All of the controls that you need for basic shooting fall easily to hand but once you start exploring the menu system you realise just how powerful this little beast is. The menus are accessed and controlled from a thumbwheel on the right of the display which also acts as a four way rocker switch, so you have mutiple ways of scrolling though settings.The menus are clearly laid out and a nice touch is that each option has a kind of "tooltip" that scrolls across the top of the screen when you select it.
Menus are broken down into five sections: Record, Motion Picture, Custom, Setup and Playback, with each section containing pages for setting the options. In the record menu you can set image resolution and quality but also advanced features like Bracketing (up to seven simultaneous exposures) Metering and Auto Focus modes, High Dynamic Range, Time Lapse, Panoramic Stitching and even a mode for Stop Motion Animation that lets you compare the last frame with your current shot.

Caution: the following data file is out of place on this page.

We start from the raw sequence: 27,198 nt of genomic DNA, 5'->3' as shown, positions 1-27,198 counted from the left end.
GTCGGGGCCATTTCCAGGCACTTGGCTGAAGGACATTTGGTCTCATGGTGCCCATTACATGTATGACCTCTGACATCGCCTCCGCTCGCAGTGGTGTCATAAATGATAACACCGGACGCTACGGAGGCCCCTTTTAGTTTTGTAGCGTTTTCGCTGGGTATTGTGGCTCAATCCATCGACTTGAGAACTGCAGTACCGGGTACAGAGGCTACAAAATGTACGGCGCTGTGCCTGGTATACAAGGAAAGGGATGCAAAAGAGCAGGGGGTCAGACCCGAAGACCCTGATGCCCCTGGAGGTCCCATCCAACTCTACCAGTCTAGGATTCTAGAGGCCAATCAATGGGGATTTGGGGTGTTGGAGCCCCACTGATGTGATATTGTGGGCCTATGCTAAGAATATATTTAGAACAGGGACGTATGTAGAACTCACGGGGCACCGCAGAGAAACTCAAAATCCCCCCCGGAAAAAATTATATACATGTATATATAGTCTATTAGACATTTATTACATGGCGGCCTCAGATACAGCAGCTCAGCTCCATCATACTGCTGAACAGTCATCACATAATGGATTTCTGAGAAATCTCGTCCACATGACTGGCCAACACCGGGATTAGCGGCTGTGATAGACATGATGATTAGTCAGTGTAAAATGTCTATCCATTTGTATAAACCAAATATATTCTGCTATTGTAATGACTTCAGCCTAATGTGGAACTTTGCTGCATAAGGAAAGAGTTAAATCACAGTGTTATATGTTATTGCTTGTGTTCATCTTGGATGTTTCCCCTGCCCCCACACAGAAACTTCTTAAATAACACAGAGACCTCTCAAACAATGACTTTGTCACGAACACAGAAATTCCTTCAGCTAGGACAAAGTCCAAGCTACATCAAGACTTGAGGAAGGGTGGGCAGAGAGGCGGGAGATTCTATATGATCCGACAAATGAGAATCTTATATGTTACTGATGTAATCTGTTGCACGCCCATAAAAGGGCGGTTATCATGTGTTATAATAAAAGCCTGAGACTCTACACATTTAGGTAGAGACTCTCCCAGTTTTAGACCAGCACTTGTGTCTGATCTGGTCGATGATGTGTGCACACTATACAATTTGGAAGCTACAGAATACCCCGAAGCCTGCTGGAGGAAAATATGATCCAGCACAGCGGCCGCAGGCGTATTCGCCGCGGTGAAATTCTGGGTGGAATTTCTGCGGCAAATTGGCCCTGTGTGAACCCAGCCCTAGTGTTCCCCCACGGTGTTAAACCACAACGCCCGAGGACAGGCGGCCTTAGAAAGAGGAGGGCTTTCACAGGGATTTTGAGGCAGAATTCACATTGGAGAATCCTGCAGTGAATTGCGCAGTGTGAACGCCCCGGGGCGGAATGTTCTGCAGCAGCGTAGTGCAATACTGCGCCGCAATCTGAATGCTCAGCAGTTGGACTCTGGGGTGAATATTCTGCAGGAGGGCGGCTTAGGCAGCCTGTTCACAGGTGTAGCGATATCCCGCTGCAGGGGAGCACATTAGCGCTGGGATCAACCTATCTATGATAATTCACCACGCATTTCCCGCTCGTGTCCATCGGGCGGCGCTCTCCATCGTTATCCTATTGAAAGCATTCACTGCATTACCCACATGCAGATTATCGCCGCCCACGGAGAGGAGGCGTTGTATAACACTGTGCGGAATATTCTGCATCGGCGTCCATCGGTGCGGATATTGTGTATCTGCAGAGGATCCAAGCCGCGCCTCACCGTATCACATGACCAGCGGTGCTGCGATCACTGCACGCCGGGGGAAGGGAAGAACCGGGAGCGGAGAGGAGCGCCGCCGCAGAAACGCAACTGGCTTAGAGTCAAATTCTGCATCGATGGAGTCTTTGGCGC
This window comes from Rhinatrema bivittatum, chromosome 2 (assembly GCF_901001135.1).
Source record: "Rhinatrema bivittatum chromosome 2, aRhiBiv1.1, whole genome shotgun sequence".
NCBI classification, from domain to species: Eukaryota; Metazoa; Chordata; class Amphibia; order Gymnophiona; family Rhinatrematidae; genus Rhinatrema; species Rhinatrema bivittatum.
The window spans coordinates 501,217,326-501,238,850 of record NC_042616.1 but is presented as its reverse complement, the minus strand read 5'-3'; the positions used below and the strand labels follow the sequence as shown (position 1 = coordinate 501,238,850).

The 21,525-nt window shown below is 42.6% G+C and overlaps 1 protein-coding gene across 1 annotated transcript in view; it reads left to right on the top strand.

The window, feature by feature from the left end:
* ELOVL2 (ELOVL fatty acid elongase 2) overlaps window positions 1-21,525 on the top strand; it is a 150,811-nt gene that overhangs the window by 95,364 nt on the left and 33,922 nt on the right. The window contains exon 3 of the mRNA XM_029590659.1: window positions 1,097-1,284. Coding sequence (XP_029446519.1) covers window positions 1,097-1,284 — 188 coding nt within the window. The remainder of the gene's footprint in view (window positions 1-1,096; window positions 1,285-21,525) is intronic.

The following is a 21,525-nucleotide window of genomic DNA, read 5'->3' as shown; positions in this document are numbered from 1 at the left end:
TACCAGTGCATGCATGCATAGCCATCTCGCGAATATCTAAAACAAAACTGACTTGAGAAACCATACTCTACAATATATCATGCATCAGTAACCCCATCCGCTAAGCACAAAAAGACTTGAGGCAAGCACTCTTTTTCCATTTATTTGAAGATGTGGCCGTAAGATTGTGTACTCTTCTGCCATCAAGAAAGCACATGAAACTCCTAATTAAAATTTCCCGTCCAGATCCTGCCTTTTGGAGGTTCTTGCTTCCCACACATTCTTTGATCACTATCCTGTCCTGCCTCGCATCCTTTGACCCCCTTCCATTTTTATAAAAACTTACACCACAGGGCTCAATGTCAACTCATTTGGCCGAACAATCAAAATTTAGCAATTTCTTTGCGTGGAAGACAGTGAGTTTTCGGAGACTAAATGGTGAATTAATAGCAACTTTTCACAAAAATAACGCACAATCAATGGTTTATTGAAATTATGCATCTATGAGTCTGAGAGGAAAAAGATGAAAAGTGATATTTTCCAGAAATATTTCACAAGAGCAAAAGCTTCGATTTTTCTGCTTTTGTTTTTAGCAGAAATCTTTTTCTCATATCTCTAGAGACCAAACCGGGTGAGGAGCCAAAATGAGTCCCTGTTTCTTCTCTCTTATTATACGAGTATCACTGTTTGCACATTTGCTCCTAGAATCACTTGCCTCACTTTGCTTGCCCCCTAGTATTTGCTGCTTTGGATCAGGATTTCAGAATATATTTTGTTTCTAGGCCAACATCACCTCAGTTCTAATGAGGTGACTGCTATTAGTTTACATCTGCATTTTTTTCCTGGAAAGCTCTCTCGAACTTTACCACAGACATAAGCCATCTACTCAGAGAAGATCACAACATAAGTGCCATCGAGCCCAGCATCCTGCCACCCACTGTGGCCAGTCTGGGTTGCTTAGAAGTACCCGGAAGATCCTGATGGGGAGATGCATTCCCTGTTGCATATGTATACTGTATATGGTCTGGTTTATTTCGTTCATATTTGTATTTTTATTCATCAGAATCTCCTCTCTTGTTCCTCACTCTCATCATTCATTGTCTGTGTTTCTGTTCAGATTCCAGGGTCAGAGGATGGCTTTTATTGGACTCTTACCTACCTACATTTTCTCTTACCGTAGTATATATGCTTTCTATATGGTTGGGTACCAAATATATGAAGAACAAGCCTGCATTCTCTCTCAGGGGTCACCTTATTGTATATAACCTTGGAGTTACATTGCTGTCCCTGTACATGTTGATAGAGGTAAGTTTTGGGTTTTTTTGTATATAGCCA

The Motion Picture menu lets you choose your Recording Format and Resolution but also whether auto focus should remain on throughout the shot and which area of the image should be used for exposure metering. The Custom menu lets you customise a range of options about how the camera and the controls behave, including assigning commonly used functions to three function buttons, so however you want to use the camera it is possible to put all of your important options close to hand.